6. Baran | February 12, 2011 at 6:18 am

  7. C | February 12, 2011 at 8:08 am

    Distorted sexuality: Jonathan Ames’s The Extra Man, and Brad Watson’s The Heaven of Mercury, the chapter called “Selena in Ecstasy” in particular. Great stuff.

  8. Shira | February 13, 2011 at 8:59 am

    Thanks so much, all of you.

  9. Sian | February 15, 2011 at 2:13 pm

    In terms of fiction involving distorted sexuality/gender, Angela Carter’s ‘The Passion of New Eve’ is a must.

  10. Stan | February 16, 2011 at 8:50 am

    Worth a mention here: Evil, a collection of sweetly twisted short stories by Rennie Sparks (of the Handsome Family).

  11. wordscolliding | February 16, 2011 at 1:03 pm

    A wink, like almost any other non-verbal cue up to the point of touching and/or removing clothing from certain body parts, can mean a variety of different things. I don’t think a wink has been considered a sexual invitation since about 1962, unless you happen to be under the age of ten. Since this site is about writing, however, let me say something about the “wink” icon. Since deadpan and irony don’t always translate well in the world of 140 characters or less, a ;) is perfectly valid as a means of cueing the reader to an unserious statement she might otherwise take seriously (even on a dating site). Can it be overused? Certainly. But we don’t invalidate the capital letter or the exclamation point simply because the illiterate and politically inflamed like to shout a lot.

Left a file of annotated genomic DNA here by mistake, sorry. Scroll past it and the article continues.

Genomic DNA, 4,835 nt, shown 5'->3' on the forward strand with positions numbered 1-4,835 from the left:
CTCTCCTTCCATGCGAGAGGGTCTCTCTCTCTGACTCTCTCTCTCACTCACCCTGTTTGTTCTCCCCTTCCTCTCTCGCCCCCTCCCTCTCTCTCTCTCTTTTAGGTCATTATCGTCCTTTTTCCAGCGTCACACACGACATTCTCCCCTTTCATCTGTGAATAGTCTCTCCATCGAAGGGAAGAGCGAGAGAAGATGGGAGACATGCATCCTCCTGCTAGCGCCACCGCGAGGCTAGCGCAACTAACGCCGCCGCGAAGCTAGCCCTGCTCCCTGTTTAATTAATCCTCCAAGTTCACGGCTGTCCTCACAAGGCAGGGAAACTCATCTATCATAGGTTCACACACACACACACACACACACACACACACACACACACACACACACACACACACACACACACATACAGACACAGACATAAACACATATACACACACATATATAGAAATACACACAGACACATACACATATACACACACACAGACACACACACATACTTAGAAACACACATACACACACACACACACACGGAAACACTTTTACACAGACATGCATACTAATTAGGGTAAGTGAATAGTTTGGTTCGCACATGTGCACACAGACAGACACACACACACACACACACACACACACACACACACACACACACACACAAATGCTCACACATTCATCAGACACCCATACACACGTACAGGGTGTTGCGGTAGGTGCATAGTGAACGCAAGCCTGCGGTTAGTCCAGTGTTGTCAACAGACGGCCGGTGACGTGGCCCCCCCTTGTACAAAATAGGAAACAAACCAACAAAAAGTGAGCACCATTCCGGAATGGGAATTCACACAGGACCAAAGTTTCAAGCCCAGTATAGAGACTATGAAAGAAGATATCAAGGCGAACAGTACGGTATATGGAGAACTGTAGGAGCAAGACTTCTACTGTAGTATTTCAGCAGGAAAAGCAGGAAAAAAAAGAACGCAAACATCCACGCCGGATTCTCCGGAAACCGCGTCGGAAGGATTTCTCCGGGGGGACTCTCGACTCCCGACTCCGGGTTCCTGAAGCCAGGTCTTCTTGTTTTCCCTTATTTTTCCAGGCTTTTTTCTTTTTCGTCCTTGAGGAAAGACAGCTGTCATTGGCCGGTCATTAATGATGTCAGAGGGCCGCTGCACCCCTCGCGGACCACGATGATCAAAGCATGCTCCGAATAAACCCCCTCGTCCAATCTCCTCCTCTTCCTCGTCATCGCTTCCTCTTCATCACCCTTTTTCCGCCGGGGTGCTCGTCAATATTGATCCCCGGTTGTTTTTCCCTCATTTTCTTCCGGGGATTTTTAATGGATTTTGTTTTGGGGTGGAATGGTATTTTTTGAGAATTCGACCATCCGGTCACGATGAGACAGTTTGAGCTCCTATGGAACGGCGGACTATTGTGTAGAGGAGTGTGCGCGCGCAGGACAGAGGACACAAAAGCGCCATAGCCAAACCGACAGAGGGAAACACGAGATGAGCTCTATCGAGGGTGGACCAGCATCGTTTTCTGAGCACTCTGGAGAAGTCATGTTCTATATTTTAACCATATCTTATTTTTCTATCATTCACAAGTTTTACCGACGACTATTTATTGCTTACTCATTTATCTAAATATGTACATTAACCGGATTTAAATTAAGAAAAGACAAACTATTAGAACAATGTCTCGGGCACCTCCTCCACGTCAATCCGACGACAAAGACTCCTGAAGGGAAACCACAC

12. Lorin Stein | February 16, 2011 at 1:17 pm

    Oh, is that what a “wink” on a dating site means? The winky emoticon? Then I take it all back: I like the winky emoticon (and am glad that e-communication has brought the exclamation mark back into common use!).

  13. martin | February 27, 2011 at 4:44 am

    For the curious, here is a link to the blog post about winking etiquette: http://thoughtcatalog.com/2011/26936/

  14. Grace | March 31, 2011 at 5:52 pm

    i too once thought that the wink was innocuous. On the days that I work behind my university’s bar i get the generic thank you winks whenever I plop change into a gentleman’s palm (never a lady). I didn’t think anything of it until one day i served a gentleman who first winked on approaching the bar, and then the thank you wink, returned for a second drink (*wink* “I’ll have a pint of guinness” *wink*), accepted his second round of change with yet another wink, accepted his guinness with another wink (the drink has to wait 119.5 seconds to set before it is served), walked across the room and looked my way with one more wink. This pattern repeated itself throughout the night, and now I cringe even at the once-accepted thank you wink, and slink out of sight of anyone who does it. :(

  15. panayotis ioannidis | April 6, 2011 at 3:11 pm

    let’s hear it for winking – on the ‘net as in real life!

  16. M.M. | September 26, 2011 at 1:34 pm

    Aren’t exclamation points are like shouting? Or does it just mean that the person doing the writing is hard of hearing?

    !!!?